No, resistivity is a constant for a particular material regardless of its size or dimensions.

    So, resistivity does not change with [strikethrough]temperature[/strikethrough] resistance.
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    Actually resistivity does change with temperature!

    For a metal , it increases.
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    (Original post by Ari Ben Canaan)
    No, resistivity is a constant for a particular material regardless of its size or dimensions.

    So, resistivity does not change with [strikethrough]temperature[/strikethrough] resistance.

    (Original post by teachercol)
    Actually resistivity does change with temperature!

    For a metal , it increases.
    So resistivity only increases with temperature (not resistance), and this is only the case for metals?
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    If resistivity increases, then so does resistance. Thats why the resistance of a filament buld increasew ti htemp. (Its length and CSA dont change)

    For metals, the increased lattice vibrations mean more enrgy is lost from eelctrons in collisions so the resistivity increases.


    For semiconductors, an increase in temp measn that bonds 'break' releasing charge carries and the resistivity and resistance decrease.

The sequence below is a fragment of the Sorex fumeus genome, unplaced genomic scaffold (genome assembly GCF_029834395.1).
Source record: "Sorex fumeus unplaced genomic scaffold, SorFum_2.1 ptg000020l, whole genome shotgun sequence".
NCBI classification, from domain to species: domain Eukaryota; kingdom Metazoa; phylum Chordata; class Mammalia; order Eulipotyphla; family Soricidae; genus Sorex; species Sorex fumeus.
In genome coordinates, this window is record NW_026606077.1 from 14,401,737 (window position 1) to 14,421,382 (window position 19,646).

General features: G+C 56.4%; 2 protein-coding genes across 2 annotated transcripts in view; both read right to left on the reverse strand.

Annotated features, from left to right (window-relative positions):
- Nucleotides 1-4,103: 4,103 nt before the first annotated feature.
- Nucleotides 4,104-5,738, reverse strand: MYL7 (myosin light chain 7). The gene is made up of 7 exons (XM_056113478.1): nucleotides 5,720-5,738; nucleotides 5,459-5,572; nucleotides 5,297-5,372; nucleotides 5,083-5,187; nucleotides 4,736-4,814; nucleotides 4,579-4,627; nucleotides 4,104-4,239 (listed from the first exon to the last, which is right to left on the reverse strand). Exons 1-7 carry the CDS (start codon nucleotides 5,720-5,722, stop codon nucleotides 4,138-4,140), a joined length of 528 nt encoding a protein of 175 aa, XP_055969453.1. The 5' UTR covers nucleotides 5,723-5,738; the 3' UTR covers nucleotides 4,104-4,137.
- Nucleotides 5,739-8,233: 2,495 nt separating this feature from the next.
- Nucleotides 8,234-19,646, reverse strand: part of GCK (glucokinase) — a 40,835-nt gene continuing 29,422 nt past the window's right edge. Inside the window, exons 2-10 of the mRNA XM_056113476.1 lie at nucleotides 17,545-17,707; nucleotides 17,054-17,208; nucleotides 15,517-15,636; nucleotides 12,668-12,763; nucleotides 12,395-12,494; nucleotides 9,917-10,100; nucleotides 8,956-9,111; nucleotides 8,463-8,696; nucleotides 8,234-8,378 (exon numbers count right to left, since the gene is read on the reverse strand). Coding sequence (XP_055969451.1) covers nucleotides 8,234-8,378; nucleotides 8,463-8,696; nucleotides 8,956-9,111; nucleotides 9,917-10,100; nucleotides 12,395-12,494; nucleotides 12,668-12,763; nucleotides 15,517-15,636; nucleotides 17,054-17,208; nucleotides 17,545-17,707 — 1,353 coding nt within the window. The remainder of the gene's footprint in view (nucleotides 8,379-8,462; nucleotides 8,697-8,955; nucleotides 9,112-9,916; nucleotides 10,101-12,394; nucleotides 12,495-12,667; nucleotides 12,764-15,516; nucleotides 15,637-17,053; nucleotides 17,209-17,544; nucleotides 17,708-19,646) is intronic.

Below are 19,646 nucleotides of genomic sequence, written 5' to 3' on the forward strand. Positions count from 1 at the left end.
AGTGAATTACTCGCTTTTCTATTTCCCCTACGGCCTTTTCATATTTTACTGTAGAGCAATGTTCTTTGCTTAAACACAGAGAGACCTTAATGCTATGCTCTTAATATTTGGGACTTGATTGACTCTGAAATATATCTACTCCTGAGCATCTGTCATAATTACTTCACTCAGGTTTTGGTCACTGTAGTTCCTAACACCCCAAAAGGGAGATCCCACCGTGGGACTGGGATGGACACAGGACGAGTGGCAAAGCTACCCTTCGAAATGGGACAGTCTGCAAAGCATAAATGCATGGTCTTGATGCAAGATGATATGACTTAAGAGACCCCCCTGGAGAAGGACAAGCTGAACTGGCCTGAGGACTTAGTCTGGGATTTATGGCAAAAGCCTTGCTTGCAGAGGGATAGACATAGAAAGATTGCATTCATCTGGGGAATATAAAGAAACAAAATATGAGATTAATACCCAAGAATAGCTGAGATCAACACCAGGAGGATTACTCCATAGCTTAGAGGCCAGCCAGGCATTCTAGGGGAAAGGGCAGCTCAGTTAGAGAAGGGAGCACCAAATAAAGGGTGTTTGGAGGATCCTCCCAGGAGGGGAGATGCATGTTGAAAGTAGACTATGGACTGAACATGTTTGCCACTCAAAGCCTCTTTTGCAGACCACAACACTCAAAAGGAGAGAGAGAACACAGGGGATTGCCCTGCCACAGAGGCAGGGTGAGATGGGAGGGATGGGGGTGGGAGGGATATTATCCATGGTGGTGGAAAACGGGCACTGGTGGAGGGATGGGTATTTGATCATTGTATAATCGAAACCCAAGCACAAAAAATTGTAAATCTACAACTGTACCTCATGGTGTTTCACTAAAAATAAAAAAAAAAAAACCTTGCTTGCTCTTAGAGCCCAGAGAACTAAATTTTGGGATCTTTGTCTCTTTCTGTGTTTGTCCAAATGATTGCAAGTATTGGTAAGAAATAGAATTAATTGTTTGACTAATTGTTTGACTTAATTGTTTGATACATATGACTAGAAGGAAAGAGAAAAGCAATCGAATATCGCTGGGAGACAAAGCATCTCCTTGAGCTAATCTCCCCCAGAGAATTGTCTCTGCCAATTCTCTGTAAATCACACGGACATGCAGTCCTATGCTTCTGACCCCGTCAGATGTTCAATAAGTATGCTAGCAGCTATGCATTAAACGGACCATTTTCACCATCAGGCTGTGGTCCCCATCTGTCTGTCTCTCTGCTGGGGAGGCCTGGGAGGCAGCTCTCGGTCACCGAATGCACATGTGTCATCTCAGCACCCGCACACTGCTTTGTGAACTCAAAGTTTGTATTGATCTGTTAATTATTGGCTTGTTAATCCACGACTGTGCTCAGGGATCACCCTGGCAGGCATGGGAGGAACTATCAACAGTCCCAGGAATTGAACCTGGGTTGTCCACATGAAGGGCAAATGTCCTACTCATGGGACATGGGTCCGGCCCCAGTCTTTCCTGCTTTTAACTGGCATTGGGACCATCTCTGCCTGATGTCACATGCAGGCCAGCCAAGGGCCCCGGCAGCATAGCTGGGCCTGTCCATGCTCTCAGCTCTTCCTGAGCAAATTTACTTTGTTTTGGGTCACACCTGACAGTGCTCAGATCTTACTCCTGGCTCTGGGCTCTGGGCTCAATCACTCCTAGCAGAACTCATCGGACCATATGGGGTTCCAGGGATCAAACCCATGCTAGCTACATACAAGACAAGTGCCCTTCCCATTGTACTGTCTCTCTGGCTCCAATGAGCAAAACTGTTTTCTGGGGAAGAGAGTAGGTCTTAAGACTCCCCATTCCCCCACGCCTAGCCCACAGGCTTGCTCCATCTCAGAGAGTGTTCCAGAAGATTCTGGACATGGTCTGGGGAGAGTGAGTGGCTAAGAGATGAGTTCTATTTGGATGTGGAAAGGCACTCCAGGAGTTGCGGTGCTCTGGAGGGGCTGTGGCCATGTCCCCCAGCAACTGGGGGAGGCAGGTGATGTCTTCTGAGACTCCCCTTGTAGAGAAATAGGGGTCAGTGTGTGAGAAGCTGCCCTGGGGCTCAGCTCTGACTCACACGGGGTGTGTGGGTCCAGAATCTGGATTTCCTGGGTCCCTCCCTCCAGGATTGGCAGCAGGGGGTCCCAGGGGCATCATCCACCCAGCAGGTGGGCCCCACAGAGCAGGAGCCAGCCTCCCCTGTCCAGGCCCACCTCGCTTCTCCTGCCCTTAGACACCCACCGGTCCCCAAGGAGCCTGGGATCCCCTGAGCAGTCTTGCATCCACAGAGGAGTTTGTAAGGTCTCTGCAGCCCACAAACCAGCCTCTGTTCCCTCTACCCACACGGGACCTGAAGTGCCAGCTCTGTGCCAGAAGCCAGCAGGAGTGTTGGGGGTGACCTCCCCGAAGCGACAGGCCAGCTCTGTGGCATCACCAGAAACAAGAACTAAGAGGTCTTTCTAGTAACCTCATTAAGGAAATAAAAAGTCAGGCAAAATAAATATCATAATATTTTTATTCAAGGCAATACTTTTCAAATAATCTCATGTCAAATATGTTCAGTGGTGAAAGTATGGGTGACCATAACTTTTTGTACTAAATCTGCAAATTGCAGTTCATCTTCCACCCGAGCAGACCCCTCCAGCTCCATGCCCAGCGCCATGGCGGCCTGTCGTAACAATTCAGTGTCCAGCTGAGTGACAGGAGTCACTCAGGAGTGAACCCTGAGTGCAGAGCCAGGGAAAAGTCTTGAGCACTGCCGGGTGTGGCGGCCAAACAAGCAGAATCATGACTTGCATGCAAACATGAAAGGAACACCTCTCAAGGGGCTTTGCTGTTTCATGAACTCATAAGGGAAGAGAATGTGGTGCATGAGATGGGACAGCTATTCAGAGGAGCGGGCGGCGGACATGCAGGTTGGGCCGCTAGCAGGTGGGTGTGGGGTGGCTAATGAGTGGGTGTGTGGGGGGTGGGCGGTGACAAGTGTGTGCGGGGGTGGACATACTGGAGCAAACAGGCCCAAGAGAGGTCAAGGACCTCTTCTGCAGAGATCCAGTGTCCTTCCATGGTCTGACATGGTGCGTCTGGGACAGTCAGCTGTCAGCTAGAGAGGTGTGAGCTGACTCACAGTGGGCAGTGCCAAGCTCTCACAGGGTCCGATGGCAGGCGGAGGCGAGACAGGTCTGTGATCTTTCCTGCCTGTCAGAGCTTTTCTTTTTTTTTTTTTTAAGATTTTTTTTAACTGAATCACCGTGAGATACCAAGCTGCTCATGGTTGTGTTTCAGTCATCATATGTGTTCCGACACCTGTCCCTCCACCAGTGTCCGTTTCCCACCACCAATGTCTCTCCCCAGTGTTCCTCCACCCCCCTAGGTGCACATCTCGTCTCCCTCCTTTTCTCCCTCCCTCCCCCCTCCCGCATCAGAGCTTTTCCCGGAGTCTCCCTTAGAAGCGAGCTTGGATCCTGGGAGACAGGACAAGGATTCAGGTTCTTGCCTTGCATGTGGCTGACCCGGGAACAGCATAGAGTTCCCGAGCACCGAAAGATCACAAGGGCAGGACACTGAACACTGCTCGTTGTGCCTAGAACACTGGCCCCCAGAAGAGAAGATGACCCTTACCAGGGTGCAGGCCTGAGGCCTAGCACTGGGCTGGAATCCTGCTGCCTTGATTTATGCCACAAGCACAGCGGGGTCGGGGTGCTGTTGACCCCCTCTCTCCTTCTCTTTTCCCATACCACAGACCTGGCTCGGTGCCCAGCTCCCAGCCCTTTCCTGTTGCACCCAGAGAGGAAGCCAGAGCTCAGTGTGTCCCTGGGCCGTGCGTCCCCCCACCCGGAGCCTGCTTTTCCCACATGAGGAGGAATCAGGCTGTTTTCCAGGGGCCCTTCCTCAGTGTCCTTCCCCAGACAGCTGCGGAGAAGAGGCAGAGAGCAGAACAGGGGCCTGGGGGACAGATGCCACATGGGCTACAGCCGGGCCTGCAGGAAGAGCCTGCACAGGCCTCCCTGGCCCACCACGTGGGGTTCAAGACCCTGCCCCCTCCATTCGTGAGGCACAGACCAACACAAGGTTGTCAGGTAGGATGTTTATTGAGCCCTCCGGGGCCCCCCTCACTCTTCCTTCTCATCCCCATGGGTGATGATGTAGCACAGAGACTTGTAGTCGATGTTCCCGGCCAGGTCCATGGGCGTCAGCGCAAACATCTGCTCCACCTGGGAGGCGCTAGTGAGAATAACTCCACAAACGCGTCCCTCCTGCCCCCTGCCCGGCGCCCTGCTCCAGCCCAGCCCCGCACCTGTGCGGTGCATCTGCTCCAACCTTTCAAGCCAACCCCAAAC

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    (Original post by Ari Ben Canaan)
    No, resistivity is a constant for a particular material regardless of its size or dimensions.

    So, resistivity does not change with [strikethrough]temperature[/strikethrough] resistance.
    Yep, you're very right. Apologies OP.
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    (Original post by teachercol)
    If resistivity increases, then so does resistance. Thats why the resistance of a filament buld increasew ti htemp. (Its length and CSA dont change)

    For metals, the increased lattice vibrations mean more enrgy is lost from eelctrons in collisions so the resistivity increases.


    For semiconductors, an increase in temp measn that bonds 'break' releasing charge carries and the resistivity and resistance decrease.

    (Original post by Ari Ben Canaan)
    No, resistivity is a constant for a particular material regardless of its size or dimensions.

    So, resistivity does not change with [strikethrough]temperature[/strikethrough] resistance.

    (Original post by spocckka)
    Yep, you're very right. Apologies OP.
    Thanks for your replies , but don't they contradict? I don't know which one to take as the right one..
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    (Original post by sabre2th1)
    Thanks for your replies , but don't they contradict? I don't know which one to take as the right one..
    Hold on, I was right in what I said the first time, resistivity does increase with increasing temperature, due to the metal ions vibrating with a greater amplitude, blocking the electrons' path, as stated by teachercol.
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    Trust me. I'm a Physics teacher .....
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    (Original post by teachercol)
    Trust me. I'm a Physics teacher .....